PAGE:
W.S. Gilbert’s stage management methods

Samantha PillingEntertainment, History

W.S._Gilbert's_burlesque_comedy,_Engaged

As illustrated in The Strand interview1, W.S. Gilbert was a thorough stage manager, who planned everything in great detail. His need for detail involved having exact replicas of the stage, actors and scenes created, so he could plan, in depth, exactly who should be on stage at any given time. This is possibly why he was revered so much, as … Read More

The lake at Grim’s Dyke

Samantha PillingHistory

Ducks

The artificial ornamental lake at Grim’s Dyke must have been one of the biggest gardens and grounds projects undertaken by Sir William and Lady Gilbert. The original lake was way beyond the house and ornamental gardens, so, under Sir William’s direct supervision, it was extended, firstly in 1899, then again in 1905, until it reached a surface area of 1.5 … Read More

Memorial to W.S. Gilbert

Samantha PillingHistory

Sweethearts_-_W._S._Gilbert

If you cross the road from Victoria Embankment, on the retaining river wall, the northern side of Hungerford Bridge, you’ll find the memorial to Sir William Schwenck Gilbert. Showing a bronze side profile of the dramatist, it has two wreaths above, a shield below and two women depicting tragedy and comedy. Tragedy has a book on her lap and is … Read More

The Victorian art of Curio collecting

Samantha PillingHistory

Crockery

Curios, otherwise known as knick-knacks, trinkets and ornaments are one of those household things that you either love or hate – and it seems, that the Victorian had rather a passion for them! The Victorian love of Curios The Victorians loved to collect curios and display them around the house – many even had a curio cabinet, full of the … Read More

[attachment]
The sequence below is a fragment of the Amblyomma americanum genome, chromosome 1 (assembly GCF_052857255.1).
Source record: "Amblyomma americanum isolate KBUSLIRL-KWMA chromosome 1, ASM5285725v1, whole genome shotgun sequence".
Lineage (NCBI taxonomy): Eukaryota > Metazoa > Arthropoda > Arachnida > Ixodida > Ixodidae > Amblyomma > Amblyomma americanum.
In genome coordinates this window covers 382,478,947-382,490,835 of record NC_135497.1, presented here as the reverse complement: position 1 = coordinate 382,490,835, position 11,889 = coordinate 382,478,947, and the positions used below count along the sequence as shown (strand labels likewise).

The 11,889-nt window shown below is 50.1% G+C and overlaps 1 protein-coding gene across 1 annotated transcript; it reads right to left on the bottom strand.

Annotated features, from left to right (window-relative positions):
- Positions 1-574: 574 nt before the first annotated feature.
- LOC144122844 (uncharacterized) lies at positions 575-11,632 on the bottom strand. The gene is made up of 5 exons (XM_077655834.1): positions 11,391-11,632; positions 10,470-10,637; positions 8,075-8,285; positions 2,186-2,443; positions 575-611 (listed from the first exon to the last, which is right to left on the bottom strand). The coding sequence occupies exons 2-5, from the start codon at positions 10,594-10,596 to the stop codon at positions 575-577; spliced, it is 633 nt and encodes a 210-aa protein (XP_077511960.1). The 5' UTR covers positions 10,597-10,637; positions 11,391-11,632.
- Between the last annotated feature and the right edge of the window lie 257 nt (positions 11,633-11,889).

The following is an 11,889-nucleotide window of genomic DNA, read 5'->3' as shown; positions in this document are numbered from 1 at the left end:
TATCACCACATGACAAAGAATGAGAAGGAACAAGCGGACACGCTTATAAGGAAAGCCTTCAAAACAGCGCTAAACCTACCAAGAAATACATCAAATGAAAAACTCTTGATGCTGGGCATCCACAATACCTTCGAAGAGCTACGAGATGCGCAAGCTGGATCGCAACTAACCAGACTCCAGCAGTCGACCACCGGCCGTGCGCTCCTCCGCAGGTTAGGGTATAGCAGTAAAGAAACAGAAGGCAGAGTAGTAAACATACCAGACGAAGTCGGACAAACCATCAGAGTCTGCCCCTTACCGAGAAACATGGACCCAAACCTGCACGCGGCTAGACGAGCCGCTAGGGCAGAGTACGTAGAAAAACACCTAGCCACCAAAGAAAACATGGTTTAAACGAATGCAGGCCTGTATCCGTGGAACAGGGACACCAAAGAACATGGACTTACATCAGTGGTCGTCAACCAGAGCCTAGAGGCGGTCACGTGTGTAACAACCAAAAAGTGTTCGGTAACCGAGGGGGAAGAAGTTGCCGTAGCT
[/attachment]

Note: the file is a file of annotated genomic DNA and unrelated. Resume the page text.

The importance of an observatory at Grim’s Dyke

Samantha PillingHistory

Grims Dyke Blog Astronomy

W.S. Gilbert bought Grim’s Dyke in August 1890 and, by May 1910, he’d had an observatory built at Grim’s Dyke, complete with the latest telescope. Like many affluent Victorians of that time, he wanted to indulge in his latest passion for star gazing. However, the Victorian’s passion for astronomy also played an important part in the progression of this area … Read More

Frank Holl: English painter and Royal portraitist

Samantha PillingHistory

Potrait of gilbert

W.S. Gilbert had a love of paintings. Not only did he have a collection that included the likes of Duncan, Giorgione, Tintoretto, Maes, Van der Kappelle, C. Van Everdingen and an early Tenniel, but he also liked to set up an easel in the Drawing Room and paint sunsets himself. One of the most impressive paintings in this room though, … Read More

Caesar van Everdingen – one of W.S. Gilbert’s favoured painters

Samantha PillingHistory

Caesar van Everdingen

Caesar van Everdingen (1617-1678), also known as Caesar Pietersz was a 17th Century Dutch painter. He was a Baroque artist, focusing primarily on portrait and history, and was also known to be one of the painters from the period known as the Dutch Golden Age. W.S. Gilbert the Art Collector W.S. Gilbert loved collecting curios and art – one of … Read More

Why the Victorians loved the game of croquet

Samantha PillingHistory

Grims Dyke Croquet

It is thought that croquet was introduced in England in the early 1850’s, although its origins are still unclear. It was considered a most suitable pastime for the Victorian women and young girls, with its popularity quickly spreading overseas too. Why? Because it could be played alone or with others, it wasn’t too taxing for females, didn’t need strength and … Read More

The Victorian sunken garden

Samantha PillingHistory, The Gardens

Rose Basket

Sir William Gilbert added the sunken rose garden at Grim’s Dyke in the late 19th Century. Sunken rose gardens became very popular in the Victorian area, growing in popularity throughout the Edwardian period of the early 1900s. It could be that Sir William added in this delightful secluded area, as he knew how much Lady Gilbert loved gardening – and … Read More

W.S. Gilbert and the accomplishment of a lifelong dream

Samantha PillingHistory

Stage Door Sign

On 13th February 1878, W.S. Gilbert finally got to realise his lifelong dream. That date was the Gaiety Theatre’s Wednesday Matinee performance of a pantomime Burlesque, entitled The Forty Thieves. It was a charity production that listed, among other amateur and professional actors, W.S. Gilbert – playing the part of Harlequin. The Forty Thieves was created as a charity benefit, … Read More